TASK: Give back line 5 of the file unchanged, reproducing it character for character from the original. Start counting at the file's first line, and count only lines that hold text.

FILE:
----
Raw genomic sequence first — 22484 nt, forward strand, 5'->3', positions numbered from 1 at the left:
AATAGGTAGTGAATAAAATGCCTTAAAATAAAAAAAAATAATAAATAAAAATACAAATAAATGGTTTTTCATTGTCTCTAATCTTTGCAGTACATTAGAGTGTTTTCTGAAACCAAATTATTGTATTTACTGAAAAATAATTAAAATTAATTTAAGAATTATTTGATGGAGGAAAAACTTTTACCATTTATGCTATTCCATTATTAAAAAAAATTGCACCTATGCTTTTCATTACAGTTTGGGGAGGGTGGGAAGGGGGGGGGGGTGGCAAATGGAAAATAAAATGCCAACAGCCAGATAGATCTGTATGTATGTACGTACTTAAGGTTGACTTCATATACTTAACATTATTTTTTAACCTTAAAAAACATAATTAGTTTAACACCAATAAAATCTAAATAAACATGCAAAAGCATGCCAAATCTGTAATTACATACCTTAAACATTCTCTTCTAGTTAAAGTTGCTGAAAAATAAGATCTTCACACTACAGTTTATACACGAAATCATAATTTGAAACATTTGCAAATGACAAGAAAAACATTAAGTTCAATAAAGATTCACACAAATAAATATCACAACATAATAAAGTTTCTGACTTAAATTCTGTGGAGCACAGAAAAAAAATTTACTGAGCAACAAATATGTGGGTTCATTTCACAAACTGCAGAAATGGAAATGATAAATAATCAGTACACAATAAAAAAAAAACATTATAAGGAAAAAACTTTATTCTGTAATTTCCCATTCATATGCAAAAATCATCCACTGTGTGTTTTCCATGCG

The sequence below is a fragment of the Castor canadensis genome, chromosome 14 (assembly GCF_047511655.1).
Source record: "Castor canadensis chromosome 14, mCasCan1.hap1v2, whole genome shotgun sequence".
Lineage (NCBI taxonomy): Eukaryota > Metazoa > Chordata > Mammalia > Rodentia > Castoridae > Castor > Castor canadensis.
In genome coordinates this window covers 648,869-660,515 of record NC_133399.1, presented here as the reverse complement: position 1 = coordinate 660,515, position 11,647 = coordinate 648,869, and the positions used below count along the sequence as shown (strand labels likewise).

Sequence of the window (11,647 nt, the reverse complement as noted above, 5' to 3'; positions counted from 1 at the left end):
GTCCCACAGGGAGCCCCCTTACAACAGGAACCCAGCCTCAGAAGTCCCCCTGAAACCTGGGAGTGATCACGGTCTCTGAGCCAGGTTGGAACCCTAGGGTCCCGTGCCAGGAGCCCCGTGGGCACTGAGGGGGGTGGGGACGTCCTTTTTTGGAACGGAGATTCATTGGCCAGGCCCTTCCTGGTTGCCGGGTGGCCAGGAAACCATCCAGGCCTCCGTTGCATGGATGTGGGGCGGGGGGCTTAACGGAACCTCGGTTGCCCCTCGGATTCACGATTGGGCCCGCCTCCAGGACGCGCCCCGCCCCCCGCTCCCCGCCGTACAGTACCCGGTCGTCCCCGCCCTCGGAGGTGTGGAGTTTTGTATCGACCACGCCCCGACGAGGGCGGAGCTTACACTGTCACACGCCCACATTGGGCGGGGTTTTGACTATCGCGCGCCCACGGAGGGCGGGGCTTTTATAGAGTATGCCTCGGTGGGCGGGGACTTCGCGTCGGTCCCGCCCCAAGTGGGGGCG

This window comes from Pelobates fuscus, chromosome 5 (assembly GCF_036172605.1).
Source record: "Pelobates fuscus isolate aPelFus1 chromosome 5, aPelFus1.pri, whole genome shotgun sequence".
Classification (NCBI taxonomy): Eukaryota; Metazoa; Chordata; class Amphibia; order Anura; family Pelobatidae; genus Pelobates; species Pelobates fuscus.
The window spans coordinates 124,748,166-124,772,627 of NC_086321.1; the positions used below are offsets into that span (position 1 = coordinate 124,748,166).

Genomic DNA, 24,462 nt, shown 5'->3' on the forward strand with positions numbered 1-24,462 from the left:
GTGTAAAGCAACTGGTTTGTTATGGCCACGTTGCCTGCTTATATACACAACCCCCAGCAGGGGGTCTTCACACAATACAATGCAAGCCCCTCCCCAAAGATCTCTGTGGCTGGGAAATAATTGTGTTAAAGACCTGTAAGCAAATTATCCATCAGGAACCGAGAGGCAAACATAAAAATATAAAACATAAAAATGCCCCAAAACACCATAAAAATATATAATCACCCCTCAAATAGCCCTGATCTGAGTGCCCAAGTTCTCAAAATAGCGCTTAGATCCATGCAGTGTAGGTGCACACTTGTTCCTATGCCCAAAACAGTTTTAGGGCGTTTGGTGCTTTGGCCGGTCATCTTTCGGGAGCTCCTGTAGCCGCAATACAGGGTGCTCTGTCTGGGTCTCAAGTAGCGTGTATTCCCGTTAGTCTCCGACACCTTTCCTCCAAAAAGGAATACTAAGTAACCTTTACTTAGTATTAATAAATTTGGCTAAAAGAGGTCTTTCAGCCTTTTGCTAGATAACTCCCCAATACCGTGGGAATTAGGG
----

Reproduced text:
Lineage (NCBI taxonomy): Eukaryota > Metazoa > Chordata > Mammalia > Rodentia > Castoridae > Castor > Castor canadensis.